Many government buildings and agencies are located on the waterfront. Malé International Airport is on adjacent Hulhule Island which includes a seaplane base for internal transportation. Several land reclamation projects have expanded the harbour.


Malé Airport

Tourism is the largest industry in the Maldives, accounting for 28% of GDP and more than 60% of the Maldives' foreign exchange receipts. The GDP per capita expanded by 265% in the 1980s and a further 115% in the 1990s. Over 90% of government tax revenue comes from import duties and tourism-related taxes. Malé, the capital, has many tourist attractions and nearby resorts. The central harbour and port of the Maldives is located in Malé, the centre for all commercial activities. Maldivian, the airline of the Maldives, has its head office in Malé[20] as does the airline FlyMe.[21] Ibrahim Nasir International Airport, on nearby Hulhulé Island, is the city's airport and the principal airport in Maldives.

City Council

Malé City Council is the local government body responsible for the governance of the city of Malé. The council was created in 2011, with the enactment of the Decentralization Bill, which saw the introduction of local governance to the country.

The city is divided into 11 political wards each with one councillor. The majority of current councillors, elected in the country's second local council elections in 2014, is from the Maldivian Democratic Party.


Ward Code Name First elected Party
Hulhu-Henveiru T01 Mohammed Sajid 2014 PPM
Medhu-Henveiru T02 Zaidhul Ameen 2014 PPM
Henveiru-Dhekunu T03 Ibrahim Nimal 2014 MDP
Galolhu-Uthuru T04 Shifa Mohammed 2014 MDP
Galolhu-Dhekunu T05 Fathimath Rizveen 2014 MDP
Machchangolhi-Uthuru T06 Mohammed Rasheed 2014 MDP
Machchangolhi-Dhekunu T07 Ibrahim Mamnoon 2014 PPM
Maafannu-Uthuru T08 Mohammed Shihab 2014 MDP
Maafannu-Hulhangu T09 Shamau Shareef 2014 MDP
Maafannu-Dhekunu T10 Ahmed Rishwaan 2014 MDP
Vili-Maafannu T11 Hussain Shareef 2014 MDP

See also


  1. 1 2 3 "TABLE PP 9: TOTAL MALDIVIAN POPULATION BY SEX AND LOCALITY (ATOLLS), 2014". Statistics Maldives. National Bureau of Statistics. Retrieved 2015-05-23.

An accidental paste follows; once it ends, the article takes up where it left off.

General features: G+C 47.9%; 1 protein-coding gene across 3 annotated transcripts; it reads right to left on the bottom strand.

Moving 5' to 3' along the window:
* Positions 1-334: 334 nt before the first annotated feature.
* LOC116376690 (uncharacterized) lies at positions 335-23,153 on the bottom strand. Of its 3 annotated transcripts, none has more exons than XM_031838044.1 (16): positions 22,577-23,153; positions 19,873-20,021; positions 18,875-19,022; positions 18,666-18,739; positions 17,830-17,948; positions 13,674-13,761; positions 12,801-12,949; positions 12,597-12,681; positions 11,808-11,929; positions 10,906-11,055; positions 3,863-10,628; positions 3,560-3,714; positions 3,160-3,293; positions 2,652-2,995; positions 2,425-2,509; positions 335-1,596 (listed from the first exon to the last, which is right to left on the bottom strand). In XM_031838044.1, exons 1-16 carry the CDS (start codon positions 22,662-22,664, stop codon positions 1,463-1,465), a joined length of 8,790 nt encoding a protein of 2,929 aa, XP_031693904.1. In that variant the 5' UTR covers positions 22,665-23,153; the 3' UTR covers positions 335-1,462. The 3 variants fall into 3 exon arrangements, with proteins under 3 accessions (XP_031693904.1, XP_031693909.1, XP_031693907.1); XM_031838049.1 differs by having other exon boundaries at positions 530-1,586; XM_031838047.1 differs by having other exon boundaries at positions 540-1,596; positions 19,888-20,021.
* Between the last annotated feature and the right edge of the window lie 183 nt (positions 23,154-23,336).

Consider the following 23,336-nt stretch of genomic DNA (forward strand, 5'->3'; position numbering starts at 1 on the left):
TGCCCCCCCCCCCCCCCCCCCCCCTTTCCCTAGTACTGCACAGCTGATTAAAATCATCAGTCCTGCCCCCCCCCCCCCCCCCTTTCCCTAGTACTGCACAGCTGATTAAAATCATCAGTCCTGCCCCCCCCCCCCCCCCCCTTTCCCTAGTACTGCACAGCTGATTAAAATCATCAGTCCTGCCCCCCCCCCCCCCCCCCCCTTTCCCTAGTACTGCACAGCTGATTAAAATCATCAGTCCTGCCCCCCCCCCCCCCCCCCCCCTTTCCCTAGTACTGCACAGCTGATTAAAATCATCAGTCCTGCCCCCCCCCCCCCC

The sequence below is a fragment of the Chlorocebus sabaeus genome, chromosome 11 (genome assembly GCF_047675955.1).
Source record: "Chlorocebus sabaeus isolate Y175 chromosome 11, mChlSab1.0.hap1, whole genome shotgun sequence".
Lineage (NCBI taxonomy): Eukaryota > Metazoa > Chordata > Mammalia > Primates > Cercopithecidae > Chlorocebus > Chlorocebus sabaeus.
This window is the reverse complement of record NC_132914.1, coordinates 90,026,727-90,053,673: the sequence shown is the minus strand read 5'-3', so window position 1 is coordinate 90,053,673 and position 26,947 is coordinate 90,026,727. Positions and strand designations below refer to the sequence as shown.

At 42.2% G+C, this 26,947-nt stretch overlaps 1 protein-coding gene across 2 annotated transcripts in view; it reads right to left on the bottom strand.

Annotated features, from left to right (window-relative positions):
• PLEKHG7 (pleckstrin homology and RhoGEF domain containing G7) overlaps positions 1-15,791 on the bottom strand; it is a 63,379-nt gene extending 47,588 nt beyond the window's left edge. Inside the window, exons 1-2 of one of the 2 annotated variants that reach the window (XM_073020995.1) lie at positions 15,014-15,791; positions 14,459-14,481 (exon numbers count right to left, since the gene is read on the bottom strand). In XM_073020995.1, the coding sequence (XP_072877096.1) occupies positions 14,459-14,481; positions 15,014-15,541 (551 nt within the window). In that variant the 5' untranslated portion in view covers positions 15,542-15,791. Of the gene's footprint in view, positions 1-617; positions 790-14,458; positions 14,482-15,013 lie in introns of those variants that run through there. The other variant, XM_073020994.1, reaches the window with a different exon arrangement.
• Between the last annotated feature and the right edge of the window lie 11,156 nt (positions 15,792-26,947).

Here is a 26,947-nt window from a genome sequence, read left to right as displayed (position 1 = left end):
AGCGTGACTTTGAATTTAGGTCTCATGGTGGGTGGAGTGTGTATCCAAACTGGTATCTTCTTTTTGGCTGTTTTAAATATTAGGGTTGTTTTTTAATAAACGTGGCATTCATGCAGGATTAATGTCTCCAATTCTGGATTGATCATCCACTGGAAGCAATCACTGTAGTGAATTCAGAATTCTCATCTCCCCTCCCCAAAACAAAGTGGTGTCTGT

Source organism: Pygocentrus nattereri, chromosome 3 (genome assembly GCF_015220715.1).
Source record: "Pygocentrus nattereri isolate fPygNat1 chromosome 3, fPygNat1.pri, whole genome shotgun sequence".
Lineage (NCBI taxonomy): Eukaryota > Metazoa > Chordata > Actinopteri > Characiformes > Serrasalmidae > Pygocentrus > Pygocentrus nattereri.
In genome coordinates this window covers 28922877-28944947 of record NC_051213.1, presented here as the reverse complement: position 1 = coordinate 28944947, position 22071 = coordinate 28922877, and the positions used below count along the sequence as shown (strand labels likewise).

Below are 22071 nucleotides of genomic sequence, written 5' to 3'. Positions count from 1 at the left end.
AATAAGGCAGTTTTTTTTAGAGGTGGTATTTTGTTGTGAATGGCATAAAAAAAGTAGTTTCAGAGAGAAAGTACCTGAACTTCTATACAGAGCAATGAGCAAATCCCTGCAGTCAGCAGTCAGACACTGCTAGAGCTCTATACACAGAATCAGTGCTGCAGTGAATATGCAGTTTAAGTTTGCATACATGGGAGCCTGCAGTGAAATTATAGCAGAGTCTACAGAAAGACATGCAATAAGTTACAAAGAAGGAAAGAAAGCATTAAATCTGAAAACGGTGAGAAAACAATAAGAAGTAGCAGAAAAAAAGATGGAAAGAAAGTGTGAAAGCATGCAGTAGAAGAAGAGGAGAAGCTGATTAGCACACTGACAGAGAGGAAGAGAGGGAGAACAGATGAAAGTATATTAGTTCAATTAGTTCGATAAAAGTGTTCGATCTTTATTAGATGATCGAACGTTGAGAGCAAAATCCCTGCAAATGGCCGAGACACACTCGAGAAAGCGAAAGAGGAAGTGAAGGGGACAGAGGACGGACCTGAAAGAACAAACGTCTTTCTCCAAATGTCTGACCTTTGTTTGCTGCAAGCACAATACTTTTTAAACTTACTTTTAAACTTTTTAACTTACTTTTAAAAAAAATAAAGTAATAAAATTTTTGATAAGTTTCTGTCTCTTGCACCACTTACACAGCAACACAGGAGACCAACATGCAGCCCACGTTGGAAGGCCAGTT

2. "Population explosion; a major environmental issue in Male'". ECOCARE Maldives. Archived from the original on 2012-03-03. Retrieved 2015-05-23.
  3. "Silver Marlin, Maldives - About Maldives". Retrieved 2015-05-23.
  4. Naseema Mohamed. "Names of Maldives" (PDF). Retrieved 2015-05-23.
  5. 1 2 National Imagery and Mapping Agency (US) (2002). "Sector 5. The Laccadive Islands and the Maldive Islands". Sailing Directions (Enroute): India and the Bay of Bengal (PDF). United States Navy Publication 173 (seventh ed.). Bethesda, Maryland: United States National Imagery and Mapping Agency. pp. 109110. Archived from the original on 26 May 2014.
  6. Caldwell, Comparative Dravidian Grammar, p. 27-28
  7. Xavier Romero-Frias, The Maldive Islanders, A Study of the Popular Culture of an Ancient Ocean Kingdom
  8. Maloney, Clarence (1995). "Where Did the Maldives People Come From?". IIAS Newsletter. International Institute for Asian Studies (5). Archived from the original on 29 January 2002.
  9. A Concise Etymological Vocabulary of Dhivehi Language. Hasan A. Maniku. Speedmark. Colombo 2000
  10. "World Weather Information Service - Malé". WMO. Retrieved 17 March 2016.
  11. "Malé Climate 1961-90". NOAA. Retrieved 17 March 2016.
  12. "Station Malé" (in French). Meteo Climat. Retrieved 19 October 2016.
  13. "Gulhi Falhu project to begin early 2008". Miadhu Daily. Male. 7 October 2007. Archived from the original on 26 May 2014.
  14. "Pres. visits Gulhi Falhu". Miadhu Daily. Male. 28 December 2010. Archived from the original on 28 December 2010.
  15. "Maldives first amusement park opens in Gulhi Falhu". Minivan News. Male. 1 December 2013. Archived from the original on 26 May 2014.
  16. 1 2 Malé Water & Sewage Company Pvt Ltd. "Malé Water & Sewage FAQ". Archived from the original on 11 January 2008.
  17. Stelco. "Corporate Profile: State Electric Company Ltd (STELCO)". Archived from the original on 16 November 2007.
  18. United Nations Environmental Programme. "Management of Solid Waste and Sewage" (PDF). Archived (PDF) from the original on 24 March 2012.
  19. Waheed, Abdullah. "Gold in Garbage — the Experience from Maldives" (PDF). Archived from the original (PDF) on 1 July 2007.
  20. "Contact Us." Maldivian. Retrieved on 29 April 2011. "Corporate Head Office No: 26, Ameer Ahmed Magu Male' 20026, Rep Of Maldives"
  21. Home. FlyMe. Retrieved on 29 April 2011. "Villa House, 5th Floor No.7, Kandidhonmanik Goalhi P.O.Box 2073, Male’, Maldives"

Further reading